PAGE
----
US senators seek to block Trump arms sales to Saudi Arabia

Washington, DC – A bipartisan group of seven influential United States senators said on Wednesday they intend to force congressional votes on 22 resolutions that would block President Donald Trump‘s recently-announced sales of US weapons to Saudi Arabia and the United Arab Emirates (UAE).

Secretary of State Mike Pompeo had informed Congress on May 24 the Trump administration was declaring a national security emergency in order to waive congressional review of $8.1bn in arms sales to Saudi Arabia and the UAE. Pompeo cited military tension with Iran for the emergency declaration, prompting senators to dispute the validity of Pompeo’s claim.

“Congress has an essential oversight role in the decision to sell weapons and we must ensure proper procedures are in place in any weapons transfer,” Senator Todd Young, a member of the Republican leadership team in the Senate, said in a joint statement issued by the senators on Wednesday.

“In light of the ongoing humanitarian crisis in Yemen, we have an obligation to ensure the adequate guardrails are in place and that weapons transfers to Saudi Arabia and the United Arab Emirates do not exacerbate the conflict,” Young said, adding alleged threats from Iran “do not justify” the Trump administration sidestepping Congress.

‘Now isn’t the time’

Congress has repeatedly blocked sales of certain military equipment to Saudi Arabia and the UAE, pointing to the huge civilian death toll from the Saudi Arabia-UAE air campaign in Yemen, as well as human rights abuses.

Other senators vowing to block the weapons transfers include Republicans Lindsey Graham and Rand Paul and Democrats Bob Menendez, Chris Murphy, Patrick Leahy and Jack Reed. The group said it is introducing 22 separate resolutions of disapproval for each of 22 different weapons systems the Trump administration approved for transfer to Saudi Arabia, the UAE and Jordan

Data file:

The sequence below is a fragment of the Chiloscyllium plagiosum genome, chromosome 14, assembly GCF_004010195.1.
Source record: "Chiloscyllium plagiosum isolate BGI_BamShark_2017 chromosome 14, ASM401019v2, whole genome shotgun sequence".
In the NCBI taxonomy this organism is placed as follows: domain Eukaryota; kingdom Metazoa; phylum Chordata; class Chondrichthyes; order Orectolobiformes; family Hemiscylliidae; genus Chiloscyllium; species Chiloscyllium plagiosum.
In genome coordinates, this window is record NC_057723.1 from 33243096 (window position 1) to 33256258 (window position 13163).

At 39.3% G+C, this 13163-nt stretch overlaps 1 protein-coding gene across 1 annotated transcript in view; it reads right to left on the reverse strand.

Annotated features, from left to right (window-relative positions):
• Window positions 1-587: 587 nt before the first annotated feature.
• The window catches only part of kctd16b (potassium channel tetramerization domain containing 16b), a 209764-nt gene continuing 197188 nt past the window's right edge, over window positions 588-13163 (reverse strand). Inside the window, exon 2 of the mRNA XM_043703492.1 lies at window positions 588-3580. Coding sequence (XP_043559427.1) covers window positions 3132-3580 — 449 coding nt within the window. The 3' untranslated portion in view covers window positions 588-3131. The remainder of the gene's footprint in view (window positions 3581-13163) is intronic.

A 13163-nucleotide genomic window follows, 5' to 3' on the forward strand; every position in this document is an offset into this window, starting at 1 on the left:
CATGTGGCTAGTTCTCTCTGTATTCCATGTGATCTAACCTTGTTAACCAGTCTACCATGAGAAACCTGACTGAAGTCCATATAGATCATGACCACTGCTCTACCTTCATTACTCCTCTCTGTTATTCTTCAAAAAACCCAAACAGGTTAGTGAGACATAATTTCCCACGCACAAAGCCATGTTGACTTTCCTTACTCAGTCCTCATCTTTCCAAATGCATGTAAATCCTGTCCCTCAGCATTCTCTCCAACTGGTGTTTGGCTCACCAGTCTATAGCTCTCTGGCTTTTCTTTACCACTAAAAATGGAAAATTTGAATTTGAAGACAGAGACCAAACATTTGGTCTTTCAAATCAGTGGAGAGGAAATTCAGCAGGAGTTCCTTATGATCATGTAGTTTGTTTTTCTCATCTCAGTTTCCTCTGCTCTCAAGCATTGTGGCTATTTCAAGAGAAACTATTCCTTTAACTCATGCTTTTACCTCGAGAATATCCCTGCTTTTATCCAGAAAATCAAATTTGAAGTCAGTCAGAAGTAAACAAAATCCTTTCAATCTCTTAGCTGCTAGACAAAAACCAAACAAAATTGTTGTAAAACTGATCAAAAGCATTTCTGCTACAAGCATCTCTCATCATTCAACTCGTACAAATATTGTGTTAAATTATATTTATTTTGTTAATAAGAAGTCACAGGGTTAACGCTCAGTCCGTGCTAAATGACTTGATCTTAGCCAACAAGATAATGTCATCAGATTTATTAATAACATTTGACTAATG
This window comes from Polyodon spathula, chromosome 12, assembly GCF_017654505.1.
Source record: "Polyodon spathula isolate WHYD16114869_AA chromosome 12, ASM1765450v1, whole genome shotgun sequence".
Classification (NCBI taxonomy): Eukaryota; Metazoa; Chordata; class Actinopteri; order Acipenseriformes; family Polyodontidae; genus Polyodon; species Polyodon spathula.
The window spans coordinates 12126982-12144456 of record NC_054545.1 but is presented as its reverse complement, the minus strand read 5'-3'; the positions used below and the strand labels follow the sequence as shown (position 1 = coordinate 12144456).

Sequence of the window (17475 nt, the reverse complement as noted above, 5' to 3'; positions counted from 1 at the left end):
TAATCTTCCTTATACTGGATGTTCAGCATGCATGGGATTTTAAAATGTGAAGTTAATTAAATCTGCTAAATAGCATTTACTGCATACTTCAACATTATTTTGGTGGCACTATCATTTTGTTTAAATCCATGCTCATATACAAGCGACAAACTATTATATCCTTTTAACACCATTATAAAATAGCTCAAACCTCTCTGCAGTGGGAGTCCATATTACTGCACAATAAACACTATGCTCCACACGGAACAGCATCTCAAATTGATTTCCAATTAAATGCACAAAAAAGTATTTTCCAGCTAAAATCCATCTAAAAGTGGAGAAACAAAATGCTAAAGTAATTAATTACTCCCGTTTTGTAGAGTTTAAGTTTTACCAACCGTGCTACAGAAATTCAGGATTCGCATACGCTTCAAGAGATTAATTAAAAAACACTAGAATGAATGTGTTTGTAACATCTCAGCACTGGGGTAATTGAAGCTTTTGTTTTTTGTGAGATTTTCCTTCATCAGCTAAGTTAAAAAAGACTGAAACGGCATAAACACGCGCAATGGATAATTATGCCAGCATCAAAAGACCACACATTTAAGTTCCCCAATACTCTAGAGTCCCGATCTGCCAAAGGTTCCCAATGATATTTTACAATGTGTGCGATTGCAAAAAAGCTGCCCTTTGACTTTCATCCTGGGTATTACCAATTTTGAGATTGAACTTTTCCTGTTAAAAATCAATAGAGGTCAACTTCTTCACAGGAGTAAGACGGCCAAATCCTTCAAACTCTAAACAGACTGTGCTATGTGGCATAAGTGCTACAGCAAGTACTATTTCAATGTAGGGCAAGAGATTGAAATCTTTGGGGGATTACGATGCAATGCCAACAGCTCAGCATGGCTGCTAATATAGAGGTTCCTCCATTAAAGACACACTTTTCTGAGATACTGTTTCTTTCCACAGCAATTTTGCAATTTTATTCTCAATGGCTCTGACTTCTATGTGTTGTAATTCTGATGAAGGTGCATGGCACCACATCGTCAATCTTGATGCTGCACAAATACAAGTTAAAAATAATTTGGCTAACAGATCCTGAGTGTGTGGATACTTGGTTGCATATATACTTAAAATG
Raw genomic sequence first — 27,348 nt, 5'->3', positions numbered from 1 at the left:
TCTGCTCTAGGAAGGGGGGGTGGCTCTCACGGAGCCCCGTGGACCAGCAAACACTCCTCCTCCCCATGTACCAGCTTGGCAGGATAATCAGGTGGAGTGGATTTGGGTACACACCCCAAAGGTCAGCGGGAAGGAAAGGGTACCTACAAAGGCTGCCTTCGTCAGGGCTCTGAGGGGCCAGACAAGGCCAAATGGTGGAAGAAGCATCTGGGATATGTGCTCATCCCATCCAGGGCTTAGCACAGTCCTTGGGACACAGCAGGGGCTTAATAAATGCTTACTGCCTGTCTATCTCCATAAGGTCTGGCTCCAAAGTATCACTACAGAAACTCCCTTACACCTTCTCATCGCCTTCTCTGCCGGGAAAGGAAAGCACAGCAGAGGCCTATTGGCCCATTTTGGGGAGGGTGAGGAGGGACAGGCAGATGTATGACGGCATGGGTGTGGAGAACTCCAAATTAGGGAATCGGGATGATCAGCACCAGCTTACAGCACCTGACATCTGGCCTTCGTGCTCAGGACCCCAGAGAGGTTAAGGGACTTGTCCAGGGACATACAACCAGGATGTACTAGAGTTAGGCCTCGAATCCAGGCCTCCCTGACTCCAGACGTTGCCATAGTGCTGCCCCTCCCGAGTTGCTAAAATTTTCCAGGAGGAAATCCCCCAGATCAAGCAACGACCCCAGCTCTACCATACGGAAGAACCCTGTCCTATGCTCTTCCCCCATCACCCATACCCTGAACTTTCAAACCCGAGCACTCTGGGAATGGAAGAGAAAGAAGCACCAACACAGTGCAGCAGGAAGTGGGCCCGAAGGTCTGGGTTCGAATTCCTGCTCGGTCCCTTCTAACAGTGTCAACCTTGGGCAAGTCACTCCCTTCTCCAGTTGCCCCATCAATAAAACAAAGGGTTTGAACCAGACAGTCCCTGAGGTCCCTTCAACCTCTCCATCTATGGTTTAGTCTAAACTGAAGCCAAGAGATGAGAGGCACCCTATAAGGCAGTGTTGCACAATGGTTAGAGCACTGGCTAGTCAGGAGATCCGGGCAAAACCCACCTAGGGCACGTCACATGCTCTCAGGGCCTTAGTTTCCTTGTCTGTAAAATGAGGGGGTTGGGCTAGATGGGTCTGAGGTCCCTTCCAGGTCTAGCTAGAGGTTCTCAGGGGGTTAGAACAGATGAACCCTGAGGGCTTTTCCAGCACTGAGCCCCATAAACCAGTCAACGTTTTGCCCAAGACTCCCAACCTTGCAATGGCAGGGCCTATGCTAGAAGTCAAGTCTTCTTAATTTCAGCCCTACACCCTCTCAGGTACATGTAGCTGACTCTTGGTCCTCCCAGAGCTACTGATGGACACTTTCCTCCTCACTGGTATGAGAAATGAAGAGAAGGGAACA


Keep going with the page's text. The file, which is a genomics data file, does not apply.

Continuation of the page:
“While I understand that Saudi Arabia is a strategic ally, the behaviour of [Saudi Crown Prince] Mohammed bin Salman (MBS) cannot be ignored. Now is not the time to do business as usual with Saudi Arabia,” Senator Graham said.

Politicians have expressed anger over Trump’s handling of the US’s strategic relationship with Saudi Arabia after the October murder of Saudi journalist Jamal Khashoggi.

Khashoggi was killed on October 2, 2018, inside the Saudi consulate in Istanbul, Turkey. According to politicians, US intelligence agencies have concluded that MBS ordered the murder of Khashoggi – a conclusion the Saudi kingdom denies.

The weapons sales include precision-guided missiles manufactured by Raytheon that have been blamed for civilian casualties in the Saudi-UAE air war in Yemen. Other weapons include Javelin anti-tank missiles, support for F-15 and F-16 fighter jets, and precision guidance parts for Paveway IV bombs used on Eurofighter and Tornado combat jets used by Saudi Arabia. 

“Selling more bombs to the Saudis simply means that the famine and cholera outbreak in Yemen will get worse, Iran will get stronger, and al-Qaeda and ISIS will continue to flourish amidst the chaos of the civil war,” Senator Murphy said, referring to the Islamic State of Iraq and the Levant (ISIL or ISIS).

Pompeo has said the weapons sales were needed because a delay could increase the risk for US allies at a time of instability caused by Iran.

“Regrettably, Secretary Pompeo’s abuse of this emergency authority has broken the arms sales process,” Senator Menendez said in the statement.

“The best thing the secretary of state can do right now is, withdraw his emergency certification, immediately submit these sales for the normal Congressional review and engage with senators to address our concerns,” Menendez said.

“Failing that, I am prepared to move forward with any and all options to nullify the licenses at issue for both Saudi Arabia and [the] UAE and eliminate any ability for the administration to bypass Congress in future arms sales,” he said.

Timing of any votes in the full Senate would depend on how quickly sponsors of the resolutions can move through the Foreign Relations Committee, possibly as soon as late June or July.

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